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In re Continental Illinois Securities Litigation

decided: April 23, 1984.


Appeal from the United States District Court for the Northern District of Illinois, Eastern Division. No. 82-C-4712 -- John F. Grady, Judge.

Pell, Cudahy, and Posner, Circuit Judges. Pell, Circuit Judge, concurring in part and dissenting in part.

Author: Cudahy

CUDAHY, Circuit Judge.

In this appeal we must balance the public's right of access to documents relied on as evidence in civil proceedings against a party's interest in the confidentiality -- based primarily upon the attorney-client privilege -- of its investigation into the merits of derivative suits brought on its behalf. The district court held that Dow Jones & Company, Inc. (publisher of The Wall Street Journal) and Field Enterprises, Inc. (publisher of the Chicago Sun-Times) (collectively the "Newspapers") are entitled to copies of the Special Litigation Committee Report (the "Report") compiled in connection with derivative actions pending in the district court. Because the Report was admitted into evidence in connection with a motion pending before the district court and because the court expressly relied on the Report in reaching a tentative disposition of the motion, the public is presumptively entitled to the Report. The district court did not abuse its discretion in concluding that this presumption was not rebutted in this case. Therefore, we affirm the order of the district court granting access to the Report.


A. The Securities Litigation

Appellants, Continental Illinois Corporation ("CI Corp.") and its wholly-owned subsidiary, the Continental Illinois National Bank and Trust Company of Chicago (the "Bank") (collectively "Continental"), are defendants in derivative suits and class actions in the district court.*fn1 The derivative suits were brought by shareholders to compel Continental to assert claims it may have against third parties or, alternatively, to allow the shareholders to assert such claims on Continental's behalf. CI Corp.'s board of directors formed a Special Litigation Committee ("SLC") to evaluate the various derivative claims. Under Delaware law, which applies because CI Corp. is a Delaware corporation, if the corporation on whose behalf a derivative suit is brought decides, with court approval, that pursuit of the claim is not in the corporation's best interest, the action may be dismissed.*fn2 See Zapata Corp. v. Maldonado, 430 A.2d 779 (Del. 1981). The SLC was formed, presumably, so that none of the directors sued in the various actions would participate in the decision whether to terminate the claims. See Maldonado, 430 A.2d at 786.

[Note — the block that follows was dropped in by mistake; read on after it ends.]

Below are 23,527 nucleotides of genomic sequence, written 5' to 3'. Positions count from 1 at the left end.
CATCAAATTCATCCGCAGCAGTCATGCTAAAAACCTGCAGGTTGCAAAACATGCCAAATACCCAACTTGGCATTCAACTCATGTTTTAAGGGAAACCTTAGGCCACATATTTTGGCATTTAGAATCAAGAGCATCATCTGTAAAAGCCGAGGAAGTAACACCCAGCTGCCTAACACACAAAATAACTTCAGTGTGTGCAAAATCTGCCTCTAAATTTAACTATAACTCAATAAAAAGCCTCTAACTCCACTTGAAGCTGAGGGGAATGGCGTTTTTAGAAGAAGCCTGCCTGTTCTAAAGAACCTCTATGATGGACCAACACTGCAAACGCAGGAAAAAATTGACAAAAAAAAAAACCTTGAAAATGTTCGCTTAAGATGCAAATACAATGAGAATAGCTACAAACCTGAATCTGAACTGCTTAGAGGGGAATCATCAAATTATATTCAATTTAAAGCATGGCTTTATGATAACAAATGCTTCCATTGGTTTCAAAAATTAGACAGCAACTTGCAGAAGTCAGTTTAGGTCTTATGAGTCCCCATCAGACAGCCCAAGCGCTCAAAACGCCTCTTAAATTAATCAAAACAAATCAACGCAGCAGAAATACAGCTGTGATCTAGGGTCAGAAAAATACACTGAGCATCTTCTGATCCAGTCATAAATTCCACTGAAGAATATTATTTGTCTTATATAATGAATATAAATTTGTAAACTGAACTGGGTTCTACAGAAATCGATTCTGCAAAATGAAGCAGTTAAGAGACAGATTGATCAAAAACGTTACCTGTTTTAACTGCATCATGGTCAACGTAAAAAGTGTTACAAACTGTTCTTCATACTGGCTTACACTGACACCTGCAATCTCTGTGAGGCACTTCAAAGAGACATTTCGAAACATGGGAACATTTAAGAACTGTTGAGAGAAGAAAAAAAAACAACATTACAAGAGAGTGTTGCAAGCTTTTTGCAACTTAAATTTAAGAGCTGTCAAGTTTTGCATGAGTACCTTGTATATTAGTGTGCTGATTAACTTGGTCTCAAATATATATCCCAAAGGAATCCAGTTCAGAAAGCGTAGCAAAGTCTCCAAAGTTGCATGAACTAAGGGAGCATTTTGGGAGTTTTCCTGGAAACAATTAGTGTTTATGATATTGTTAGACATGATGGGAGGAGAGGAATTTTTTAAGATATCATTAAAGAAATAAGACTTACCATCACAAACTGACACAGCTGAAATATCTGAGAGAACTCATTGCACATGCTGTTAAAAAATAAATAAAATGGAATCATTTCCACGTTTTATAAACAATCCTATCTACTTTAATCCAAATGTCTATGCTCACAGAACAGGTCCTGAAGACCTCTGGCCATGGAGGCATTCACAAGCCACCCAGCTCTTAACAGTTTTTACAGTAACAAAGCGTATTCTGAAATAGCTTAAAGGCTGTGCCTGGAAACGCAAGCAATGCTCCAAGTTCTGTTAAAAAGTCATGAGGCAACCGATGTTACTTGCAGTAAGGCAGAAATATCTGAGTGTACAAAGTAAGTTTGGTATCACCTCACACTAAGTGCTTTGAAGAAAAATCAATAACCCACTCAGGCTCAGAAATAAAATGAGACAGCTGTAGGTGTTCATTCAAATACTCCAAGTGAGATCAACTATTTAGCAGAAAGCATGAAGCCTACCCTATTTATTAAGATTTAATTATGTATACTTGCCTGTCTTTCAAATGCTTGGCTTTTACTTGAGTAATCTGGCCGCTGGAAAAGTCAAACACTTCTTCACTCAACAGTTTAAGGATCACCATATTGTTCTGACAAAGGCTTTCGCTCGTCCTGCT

CI Corp. empowered the SLC to conduct an investigation into the basis of the pending derivative actions to determine whether the actions should be dismissed as not being in the best interests of the Corporation. To assist it in this endeavor, the SLC retained the law firm of Jenner & Block and its partner, former U.S. Circuit Judge Philip W. Tone, as legal counsel. Jenner & Block, in turn, engaged Thomas A. Donahoe and the accounting firm of Price Waterhouse as its accounting consultants for investigation of allegations against Continental's independent auditors, Ernst & Whinney.